Thank you for using your reign as Miss USA to show the world exactly what kind of nice girls are born and bred in Kentucky. As you know, the Bluegrass State sometimes gets a bad rap. For instance, I'll never forget the first time I saw the movie Clueless and heard Alicia Silverstone say (in reference to teenage brides): "As if! This is California, not Kentucky!"

But, despite your highly publicized stint in rehab and other Spearsian antics, overall you have represented our state well. The Donald was right to give you a second chance instead of stripping you of your sash. I was impressed by your graciousness last Friday night during the telecast of the 2007 Miss USA pageant, when you had the difficult task of passing on your cultured-pearl crown to a new American princess. Remember when you were hanging out with the girls backstage and you gave the camera a sideways peace sign and said, "Word?" I could tell it made everyone feel more relaxed, and in my opinion, that moment was a significant indicator of just how cosmopolitan Kentucky has become in recent years.

And even though I'm not sure if they should become your trademark, you took a real risk by getting those shaggy bangs. Although truthfully—and I mean this in the most helpful way possible—you kind of looked like a kitten who'd just escaped from a pillowcase thrown in the pond out back.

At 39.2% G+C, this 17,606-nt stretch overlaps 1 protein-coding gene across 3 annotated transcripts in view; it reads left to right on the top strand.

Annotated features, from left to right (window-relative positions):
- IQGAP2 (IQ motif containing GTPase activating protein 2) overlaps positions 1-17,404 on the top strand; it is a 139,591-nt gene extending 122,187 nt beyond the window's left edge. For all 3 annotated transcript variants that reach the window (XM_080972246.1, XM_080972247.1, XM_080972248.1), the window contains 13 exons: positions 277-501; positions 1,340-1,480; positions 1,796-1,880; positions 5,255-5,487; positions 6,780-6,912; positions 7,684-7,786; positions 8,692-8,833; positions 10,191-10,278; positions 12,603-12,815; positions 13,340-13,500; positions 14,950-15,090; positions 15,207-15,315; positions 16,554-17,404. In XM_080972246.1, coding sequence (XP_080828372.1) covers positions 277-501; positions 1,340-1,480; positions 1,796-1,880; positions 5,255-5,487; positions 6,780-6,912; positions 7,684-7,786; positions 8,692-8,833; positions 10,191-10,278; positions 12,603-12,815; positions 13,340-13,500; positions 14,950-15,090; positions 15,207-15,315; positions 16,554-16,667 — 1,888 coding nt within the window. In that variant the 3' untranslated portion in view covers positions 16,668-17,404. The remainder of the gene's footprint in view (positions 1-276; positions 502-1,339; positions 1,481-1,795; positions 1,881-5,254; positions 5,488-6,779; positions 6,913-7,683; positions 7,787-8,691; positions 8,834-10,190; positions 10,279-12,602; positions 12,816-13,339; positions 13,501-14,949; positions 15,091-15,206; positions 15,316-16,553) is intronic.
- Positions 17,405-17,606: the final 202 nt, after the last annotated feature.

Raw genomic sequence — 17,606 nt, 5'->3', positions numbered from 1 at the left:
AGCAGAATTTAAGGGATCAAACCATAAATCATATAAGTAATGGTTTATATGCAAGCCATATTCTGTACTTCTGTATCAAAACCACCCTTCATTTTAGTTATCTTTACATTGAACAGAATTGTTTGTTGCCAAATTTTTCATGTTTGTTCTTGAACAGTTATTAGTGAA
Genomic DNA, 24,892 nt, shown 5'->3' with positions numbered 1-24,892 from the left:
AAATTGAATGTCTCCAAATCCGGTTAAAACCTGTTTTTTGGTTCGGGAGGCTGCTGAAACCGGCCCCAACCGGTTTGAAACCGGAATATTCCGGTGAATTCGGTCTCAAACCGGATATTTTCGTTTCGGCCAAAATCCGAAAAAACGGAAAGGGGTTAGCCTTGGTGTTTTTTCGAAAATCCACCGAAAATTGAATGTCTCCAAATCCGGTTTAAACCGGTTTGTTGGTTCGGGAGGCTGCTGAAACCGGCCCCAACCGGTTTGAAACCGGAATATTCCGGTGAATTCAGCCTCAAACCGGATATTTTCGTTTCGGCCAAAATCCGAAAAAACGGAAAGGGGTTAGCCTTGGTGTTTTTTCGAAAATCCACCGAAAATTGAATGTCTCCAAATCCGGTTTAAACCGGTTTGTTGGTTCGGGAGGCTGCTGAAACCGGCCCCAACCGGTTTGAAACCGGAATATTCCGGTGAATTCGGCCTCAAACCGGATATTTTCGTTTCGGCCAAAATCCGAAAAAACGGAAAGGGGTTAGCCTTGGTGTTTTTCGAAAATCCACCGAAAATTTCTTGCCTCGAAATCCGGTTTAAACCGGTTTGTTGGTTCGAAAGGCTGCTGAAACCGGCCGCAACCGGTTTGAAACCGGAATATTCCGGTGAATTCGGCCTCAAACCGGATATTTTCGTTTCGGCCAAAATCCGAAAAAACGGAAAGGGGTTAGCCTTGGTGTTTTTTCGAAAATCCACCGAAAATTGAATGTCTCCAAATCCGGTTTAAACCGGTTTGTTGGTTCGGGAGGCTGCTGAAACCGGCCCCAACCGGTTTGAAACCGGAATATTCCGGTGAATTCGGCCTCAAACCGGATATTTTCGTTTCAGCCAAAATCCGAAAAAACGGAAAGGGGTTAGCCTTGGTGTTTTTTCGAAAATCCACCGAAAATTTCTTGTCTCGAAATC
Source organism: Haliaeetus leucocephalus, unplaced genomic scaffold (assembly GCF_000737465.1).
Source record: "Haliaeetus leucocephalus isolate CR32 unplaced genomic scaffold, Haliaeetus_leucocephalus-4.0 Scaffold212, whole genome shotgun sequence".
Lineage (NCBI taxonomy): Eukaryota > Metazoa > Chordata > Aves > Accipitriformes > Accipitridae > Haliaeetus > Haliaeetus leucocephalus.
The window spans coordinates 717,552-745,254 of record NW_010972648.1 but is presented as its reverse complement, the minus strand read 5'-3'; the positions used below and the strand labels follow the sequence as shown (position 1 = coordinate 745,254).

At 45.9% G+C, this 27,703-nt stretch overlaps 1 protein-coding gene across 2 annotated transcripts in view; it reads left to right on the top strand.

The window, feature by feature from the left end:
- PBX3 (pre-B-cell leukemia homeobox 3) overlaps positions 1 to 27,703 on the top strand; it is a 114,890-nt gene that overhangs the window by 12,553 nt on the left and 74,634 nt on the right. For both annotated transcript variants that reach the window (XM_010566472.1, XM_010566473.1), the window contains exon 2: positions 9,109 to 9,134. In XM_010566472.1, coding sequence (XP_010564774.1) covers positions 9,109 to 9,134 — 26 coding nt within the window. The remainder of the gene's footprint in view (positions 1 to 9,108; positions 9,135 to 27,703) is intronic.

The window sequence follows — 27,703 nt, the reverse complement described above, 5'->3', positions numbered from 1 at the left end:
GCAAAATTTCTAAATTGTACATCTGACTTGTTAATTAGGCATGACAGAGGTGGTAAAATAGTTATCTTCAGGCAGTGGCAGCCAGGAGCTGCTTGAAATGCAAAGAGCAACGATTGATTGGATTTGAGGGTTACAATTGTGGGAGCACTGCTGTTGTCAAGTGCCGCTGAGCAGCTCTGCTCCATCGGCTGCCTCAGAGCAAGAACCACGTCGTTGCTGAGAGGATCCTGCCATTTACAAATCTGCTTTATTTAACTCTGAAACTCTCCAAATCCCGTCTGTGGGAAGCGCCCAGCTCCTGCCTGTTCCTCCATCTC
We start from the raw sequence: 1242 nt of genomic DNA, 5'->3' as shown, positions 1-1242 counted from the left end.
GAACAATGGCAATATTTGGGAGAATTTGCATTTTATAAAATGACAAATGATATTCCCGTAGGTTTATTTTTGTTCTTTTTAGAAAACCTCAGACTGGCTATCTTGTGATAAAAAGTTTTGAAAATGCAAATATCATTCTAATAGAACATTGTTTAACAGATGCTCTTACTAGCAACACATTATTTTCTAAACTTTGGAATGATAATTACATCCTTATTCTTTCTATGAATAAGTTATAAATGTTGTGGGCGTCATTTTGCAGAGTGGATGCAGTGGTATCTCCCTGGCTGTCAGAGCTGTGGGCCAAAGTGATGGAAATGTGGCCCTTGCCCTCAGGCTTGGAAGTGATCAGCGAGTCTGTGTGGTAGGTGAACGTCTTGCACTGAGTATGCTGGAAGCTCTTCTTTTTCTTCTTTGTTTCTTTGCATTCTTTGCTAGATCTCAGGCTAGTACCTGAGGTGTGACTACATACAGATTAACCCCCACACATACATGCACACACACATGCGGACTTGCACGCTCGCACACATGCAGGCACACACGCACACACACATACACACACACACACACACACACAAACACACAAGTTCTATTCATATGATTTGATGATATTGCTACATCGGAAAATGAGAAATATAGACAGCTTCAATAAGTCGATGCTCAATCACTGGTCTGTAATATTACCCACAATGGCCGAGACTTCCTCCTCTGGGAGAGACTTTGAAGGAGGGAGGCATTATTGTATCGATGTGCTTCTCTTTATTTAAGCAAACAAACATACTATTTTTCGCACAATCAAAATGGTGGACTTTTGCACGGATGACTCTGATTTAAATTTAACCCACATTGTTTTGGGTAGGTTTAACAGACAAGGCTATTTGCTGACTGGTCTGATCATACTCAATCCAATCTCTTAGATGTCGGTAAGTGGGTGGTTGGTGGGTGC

Anyway, have a nice year. Take some time off. You deserve it.

Yours truly,
A fellow Kentuckian

Friday, February 23, 2007

MTV Guide

Due to the aforementioned unpleasant weather conditions in the city of Chicago, I've been watching highly detrimental quantities of MTV. In fact, studies show that my brain has withered to half its normal size over the month of February. But if there's one thing I've learned, it's that there's a lot more to MTV programming than the TV Guide capsule descriptions imply.

As a latecomer to the realm of digital cable, I remain fascinated with the control-it-yourself TV Guide feature and the "Info" button, which allows one to read the premise of a show before it is aired. But, if I were allowed to write the "Info" for some of the MTV shows I watch regularly (OK, repeatedly), I would really try to get my facts straight. See below.


TV Guide premise: Teens plan elaborate 16th-birthday parties.

Emma's premise: Suburban youths make regrettable formalwear selections and emulate gangsta behaviorisms/porn-inspired dance moves at parties costing more than it will take to elect a new president in 2008.